Nestlé to do work on controversial well in Elora this week

Maintenance work at the Middlebrook well in Elora, owned by Nestlé Waters Canada, may mean water will be seen flowing from the property.
This week, Nestlé Waters Canada will be doing maintenance work on the Middlebrook well. The well is located on the site of the former Middlebrook Water Company in Elora. (Google StreetView)

Workers will be on site at the Middlebrook well in Elora this week to do maintenance work on the wellhead, Nestlé Waters Canada says.

Nestlé purchased the property, formerly the Middlebrooke Water Bottling Co., in 2016.

The well became the subject of controversy after it was learned the Township of Centre Wellington also attempted to buy the property to have access to the well. The township had wanted the well for future use as the area is seeing growth. Nestle did not know the township was the other bidder on the property.

Andreaanne Simard, a hydrologist and a water resource manager for Nestlé Waters Canada, said the work needs to be done, and they wanted to alert the community to it before people see them on the site.

"The Middlebrook wellhead has aged quite a bit over the years, and so we simply want to reconstruct the wellhead to ensure that it's safe," she said in an interview.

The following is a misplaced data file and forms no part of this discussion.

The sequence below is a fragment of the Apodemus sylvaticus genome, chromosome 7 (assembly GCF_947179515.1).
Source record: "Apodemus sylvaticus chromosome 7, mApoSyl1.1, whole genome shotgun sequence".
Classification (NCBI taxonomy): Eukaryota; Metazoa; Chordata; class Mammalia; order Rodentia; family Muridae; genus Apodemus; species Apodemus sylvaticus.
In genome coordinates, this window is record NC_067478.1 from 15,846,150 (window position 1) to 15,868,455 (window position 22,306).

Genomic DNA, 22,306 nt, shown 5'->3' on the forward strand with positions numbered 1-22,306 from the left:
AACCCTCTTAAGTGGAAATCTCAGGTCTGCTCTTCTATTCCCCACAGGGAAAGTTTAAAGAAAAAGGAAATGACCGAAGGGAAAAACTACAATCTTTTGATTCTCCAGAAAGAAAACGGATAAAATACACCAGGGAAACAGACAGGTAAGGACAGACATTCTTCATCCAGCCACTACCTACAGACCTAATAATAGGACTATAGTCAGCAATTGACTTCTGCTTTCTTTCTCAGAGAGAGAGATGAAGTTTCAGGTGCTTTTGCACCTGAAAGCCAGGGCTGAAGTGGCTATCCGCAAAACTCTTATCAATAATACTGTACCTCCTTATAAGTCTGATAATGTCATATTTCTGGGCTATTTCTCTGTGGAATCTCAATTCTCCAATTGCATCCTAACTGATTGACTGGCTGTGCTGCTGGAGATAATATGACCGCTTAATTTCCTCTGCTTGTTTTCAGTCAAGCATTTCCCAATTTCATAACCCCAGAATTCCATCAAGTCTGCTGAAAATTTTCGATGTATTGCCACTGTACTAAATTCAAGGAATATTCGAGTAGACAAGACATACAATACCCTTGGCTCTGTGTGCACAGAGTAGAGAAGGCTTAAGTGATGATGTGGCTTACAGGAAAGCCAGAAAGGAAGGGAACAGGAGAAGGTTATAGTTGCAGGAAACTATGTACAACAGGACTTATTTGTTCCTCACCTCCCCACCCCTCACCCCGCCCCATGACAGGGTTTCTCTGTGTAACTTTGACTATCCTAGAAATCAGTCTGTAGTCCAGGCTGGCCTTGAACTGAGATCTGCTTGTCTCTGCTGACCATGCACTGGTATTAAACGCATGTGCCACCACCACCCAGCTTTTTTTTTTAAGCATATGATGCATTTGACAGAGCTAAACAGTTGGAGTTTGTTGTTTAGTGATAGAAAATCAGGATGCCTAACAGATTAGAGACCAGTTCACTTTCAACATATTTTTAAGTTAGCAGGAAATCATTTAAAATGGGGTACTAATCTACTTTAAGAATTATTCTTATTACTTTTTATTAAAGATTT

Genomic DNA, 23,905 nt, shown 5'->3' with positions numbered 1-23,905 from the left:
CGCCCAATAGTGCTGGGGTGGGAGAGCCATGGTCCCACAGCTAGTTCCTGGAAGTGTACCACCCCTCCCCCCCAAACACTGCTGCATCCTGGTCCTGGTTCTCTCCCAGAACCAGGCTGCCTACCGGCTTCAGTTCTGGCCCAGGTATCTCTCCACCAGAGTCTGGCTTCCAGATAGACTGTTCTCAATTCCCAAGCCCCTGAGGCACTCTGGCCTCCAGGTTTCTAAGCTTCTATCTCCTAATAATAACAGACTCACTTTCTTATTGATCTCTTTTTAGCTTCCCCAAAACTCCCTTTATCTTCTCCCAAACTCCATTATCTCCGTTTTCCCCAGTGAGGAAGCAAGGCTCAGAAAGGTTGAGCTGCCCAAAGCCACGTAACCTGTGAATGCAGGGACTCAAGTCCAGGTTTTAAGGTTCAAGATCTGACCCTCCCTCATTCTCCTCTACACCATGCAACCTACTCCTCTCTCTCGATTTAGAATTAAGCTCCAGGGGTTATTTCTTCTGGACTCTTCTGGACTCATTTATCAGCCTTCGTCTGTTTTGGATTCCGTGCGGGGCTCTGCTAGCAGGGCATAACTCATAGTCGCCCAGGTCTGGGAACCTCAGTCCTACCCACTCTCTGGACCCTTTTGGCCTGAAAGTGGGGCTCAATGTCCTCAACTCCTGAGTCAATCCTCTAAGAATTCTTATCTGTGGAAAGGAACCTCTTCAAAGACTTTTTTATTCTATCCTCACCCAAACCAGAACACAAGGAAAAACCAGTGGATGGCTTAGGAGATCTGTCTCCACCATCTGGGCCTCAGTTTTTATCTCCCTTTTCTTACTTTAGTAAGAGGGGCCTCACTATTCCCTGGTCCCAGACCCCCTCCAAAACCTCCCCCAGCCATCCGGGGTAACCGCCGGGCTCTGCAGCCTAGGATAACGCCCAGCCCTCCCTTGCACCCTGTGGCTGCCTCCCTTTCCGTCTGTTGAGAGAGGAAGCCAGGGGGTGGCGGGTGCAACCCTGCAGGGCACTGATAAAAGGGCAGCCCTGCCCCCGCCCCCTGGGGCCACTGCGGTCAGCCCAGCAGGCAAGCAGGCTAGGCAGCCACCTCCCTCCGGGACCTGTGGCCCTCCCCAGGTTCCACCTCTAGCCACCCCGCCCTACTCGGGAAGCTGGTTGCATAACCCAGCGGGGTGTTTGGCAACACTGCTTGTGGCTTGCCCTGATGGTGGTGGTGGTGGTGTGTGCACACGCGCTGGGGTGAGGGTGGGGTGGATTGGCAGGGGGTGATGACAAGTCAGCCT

She noted the province, township and Grand River Conservation Authority all know the work will be happening, likely sometime this week depending on the weather. It will take about a day to complete.

Water will need to be released

The well is unique, she said, because it's an artesian well, which means groundwater is constantly flowing to the surface. In this case, it's at a high rate, as much as 500 gallons per minute, she said.

"The well pressure is being contained by the current infrastructure there, but if something happens to that infrastructure, as I mentioned, it's aged, it could cause flooding," Simard said.

The work will mean they'll need to release some water to decrease the pressure on the wellhead, which is made up of pipes above the ground.

"We will need to discharge some water to the nearby ditch, which would probably be discharging for about one hour at most," she said.

Anyone with questions about the work are welcome to stop and speak to the crew on site or contact the company.

Nestlé Waters Canada has been waiting to perform a pump test on the Middlebrook well but can't do so while the province has a moratorium on new or expanding existing water taking permits for bottled water companies.

The province is currently mulling over expanding the moratorium to 2020.